Jan. 31st, 2008

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Nine books read this month, of which five were rereads, all science fiction:

The End of Eternity, - Isaac Asimov.
The first Asimov novel I've read since at least 2001, an old favourite of mine, one of the first sf novels to introduce me to the idea of altering history.

The Big Time - Fritz Leiber
Also an author I hadn't read since at least 2001, another favourite and another time war novel. Brilliantly claustrophobic.

The Player of Games, Consider Phlebas and The Use of Weapons - Iain M. Banks.
The first three Culture novels, read in order from weakest to strongest. The first one was a breeze to read, I struggled a lot with Phlebas which felt a bit padded and Use of Weapons was not as amazing as the last time I've read it. Still incredibly good novels though, some of the best space opera ever written.

The Fall of Rome - Bryan Ward Perkins.
Short history of how the Roman empire ended, which spents much of its time argueing against the allegedly fashionably view that the Fall of Rome was highly exaggerated and in fact went almost unnoticed. However, though the author is very adamant in insisting this fall did happen and was a disaster, his own description does make clear the Gibbonian idea of civilisation collapsing with the end of the Roman Empire in the West is indeed wrong and the revisionists actually do have some grounds for their views. In short its rhetoric is much stronger than its disagreement.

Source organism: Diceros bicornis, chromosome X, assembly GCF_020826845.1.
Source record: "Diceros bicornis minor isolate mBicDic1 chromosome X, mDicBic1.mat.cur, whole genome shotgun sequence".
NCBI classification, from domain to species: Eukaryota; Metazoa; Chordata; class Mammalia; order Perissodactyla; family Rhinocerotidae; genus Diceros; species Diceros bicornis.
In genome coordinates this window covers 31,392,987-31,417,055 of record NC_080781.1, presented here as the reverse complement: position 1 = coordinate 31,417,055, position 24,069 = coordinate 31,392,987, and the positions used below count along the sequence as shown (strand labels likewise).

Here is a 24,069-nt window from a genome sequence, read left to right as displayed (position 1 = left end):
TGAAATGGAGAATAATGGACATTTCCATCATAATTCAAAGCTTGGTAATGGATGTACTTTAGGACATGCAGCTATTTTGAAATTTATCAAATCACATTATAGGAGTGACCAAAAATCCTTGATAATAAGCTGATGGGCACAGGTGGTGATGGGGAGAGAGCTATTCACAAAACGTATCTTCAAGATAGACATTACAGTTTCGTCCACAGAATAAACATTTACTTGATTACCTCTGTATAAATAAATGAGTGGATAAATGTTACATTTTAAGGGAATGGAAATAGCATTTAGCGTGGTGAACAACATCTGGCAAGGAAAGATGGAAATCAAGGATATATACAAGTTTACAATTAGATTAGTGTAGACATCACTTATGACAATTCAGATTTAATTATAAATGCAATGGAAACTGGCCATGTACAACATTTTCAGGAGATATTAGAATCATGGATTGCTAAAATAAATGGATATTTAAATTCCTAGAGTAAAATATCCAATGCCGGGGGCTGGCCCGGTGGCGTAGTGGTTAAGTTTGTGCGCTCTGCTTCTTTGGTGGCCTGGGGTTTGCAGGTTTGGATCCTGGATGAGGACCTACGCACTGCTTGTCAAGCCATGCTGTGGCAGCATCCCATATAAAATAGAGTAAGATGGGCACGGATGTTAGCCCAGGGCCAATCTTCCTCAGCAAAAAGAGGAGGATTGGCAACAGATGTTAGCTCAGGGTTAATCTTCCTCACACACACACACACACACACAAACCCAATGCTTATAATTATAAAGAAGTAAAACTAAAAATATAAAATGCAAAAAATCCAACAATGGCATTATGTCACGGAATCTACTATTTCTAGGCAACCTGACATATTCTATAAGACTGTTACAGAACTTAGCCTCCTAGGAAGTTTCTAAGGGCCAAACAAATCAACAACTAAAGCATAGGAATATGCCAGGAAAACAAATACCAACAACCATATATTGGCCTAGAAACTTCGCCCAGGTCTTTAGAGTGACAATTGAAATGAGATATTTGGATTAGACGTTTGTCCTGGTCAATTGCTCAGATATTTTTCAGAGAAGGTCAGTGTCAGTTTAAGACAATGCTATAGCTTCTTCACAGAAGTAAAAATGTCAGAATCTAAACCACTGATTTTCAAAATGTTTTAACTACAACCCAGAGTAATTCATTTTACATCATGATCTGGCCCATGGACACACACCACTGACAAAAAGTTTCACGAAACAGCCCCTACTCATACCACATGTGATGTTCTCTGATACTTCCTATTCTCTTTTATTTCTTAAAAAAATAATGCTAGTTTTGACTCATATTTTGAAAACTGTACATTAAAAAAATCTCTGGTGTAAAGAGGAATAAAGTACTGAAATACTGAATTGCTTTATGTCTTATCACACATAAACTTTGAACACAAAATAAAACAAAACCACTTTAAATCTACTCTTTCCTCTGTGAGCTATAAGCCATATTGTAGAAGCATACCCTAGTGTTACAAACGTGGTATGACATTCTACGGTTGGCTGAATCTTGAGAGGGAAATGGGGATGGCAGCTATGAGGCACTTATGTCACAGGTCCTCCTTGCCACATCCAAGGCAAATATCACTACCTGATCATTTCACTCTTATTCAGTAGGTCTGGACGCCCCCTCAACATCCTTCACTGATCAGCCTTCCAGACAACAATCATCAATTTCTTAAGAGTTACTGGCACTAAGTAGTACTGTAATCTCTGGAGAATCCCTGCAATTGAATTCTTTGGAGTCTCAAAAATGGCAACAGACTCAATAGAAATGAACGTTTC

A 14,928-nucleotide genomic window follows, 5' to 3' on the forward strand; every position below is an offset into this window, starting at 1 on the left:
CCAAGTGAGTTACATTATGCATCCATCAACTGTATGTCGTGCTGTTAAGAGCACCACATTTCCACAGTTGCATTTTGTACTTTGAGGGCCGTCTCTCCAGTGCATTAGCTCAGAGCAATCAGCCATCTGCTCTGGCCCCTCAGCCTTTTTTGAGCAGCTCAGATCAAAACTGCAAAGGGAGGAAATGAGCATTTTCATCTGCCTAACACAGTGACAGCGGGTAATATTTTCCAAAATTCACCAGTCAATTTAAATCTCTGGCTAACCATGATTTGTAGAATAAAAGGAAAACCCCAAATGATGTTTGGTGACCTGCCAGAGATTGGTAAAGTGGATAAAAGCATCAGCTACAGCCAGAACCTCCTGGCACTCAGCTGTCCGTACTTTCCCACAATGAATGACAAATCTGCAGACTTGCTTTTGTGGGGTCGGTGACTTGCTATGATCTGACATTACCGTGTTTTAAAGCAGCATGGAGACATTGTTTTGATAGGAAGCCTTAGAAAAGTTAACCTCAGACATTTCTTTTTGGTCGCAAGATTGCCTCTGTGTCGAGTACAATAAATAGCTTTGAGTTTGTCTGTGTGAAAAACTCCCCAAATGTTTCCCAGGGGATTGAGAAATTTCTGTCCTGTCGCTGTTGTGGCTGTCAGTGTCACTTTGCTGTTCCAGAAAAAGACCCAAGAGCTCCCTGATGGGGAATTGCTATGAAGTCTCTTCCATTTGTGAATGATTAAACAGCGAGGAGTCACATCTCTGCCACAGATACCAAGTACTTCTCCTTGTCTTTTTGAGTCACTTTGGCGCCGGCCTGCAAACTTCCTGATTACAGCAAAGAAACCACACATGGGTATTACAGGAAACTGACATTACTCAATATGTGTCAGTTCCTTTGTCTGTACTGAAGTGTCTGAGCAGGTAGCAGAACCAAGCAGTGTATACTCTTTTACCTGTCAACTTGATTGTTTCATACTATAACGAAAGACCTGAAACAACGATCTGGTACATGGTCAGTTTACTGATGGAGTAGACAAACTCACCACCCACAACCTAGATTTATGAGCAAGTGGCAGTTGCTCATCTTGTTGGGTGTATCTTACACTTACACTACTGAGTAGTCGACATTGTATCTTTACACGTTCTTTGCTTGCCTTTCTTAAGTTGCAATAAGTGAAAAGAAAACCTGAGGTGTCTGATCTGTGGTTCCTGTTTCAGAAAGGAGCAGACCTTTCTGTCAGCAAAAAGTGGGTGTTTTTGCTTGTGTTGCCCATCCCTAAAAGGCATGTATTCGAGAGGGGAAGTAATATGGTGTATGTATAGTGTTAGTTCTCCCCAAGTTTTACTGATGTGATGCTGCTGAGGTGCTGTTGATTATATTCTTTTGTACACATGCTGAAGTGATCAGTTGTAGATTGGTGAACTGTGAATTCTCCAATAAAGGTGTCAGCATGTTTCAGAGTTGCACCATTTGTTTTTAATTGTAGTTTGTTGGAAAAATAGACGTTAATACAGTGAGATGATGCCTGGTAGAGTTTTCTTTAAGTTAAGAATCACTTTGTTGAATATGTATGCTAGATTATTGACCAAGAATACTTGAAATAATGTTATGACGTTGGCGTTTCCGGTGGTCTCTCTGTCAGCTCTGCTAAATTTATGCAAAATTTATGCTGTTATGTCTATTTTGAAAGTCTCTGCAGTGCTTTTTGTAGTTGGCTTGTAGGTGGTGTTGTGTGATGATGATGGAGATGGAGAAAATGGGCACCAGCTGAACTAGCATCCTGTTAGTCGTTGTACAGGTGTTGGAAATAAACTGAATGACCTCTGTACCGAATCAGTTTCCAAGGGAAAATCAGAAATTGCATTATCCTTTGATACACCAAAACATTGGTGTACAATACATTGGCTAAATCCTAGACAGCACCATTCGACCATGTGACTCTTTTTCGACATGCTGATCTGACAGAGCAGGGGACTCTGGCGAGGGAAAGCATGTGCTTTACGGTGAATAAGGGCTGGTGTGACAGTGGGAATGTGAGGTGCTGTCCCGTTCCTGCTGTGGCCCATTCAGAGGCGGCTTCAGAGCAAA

The Diversity of Life - E. O. Wilson
Very readable book explaining clearly how resilient and abundant life on Earth is, how ecosystems grow and evolve, how even large extinctions are repaired over time, only to break your heart in the end with the description of the human caused extinctions now going on. Especially after you realise that this was written sixteen years ago and things have only gotten worse...

Upheaval from the Abyss - David Lawrence
enjoyable if sometimes slight history of the idea of continental drift and how it got accepted, as well as the mapping of the ocean floors and how this contributed to the acceptance of this theory.

The Celtic Empire - Peter Berresford Ellis
Conventional but misleading general historic of the Celts up until the Roman conquest of Britain. Supposedly this is about the whole Celtic era from 1000 BC until 51 AD, but instead it largely focuses on the Roman wars against the various Celtic tribes. Lots of names and dates, not much attention to culture and all that good stuff. Not that I didn't learn something, but it wasn't quite the thing I was looking for.

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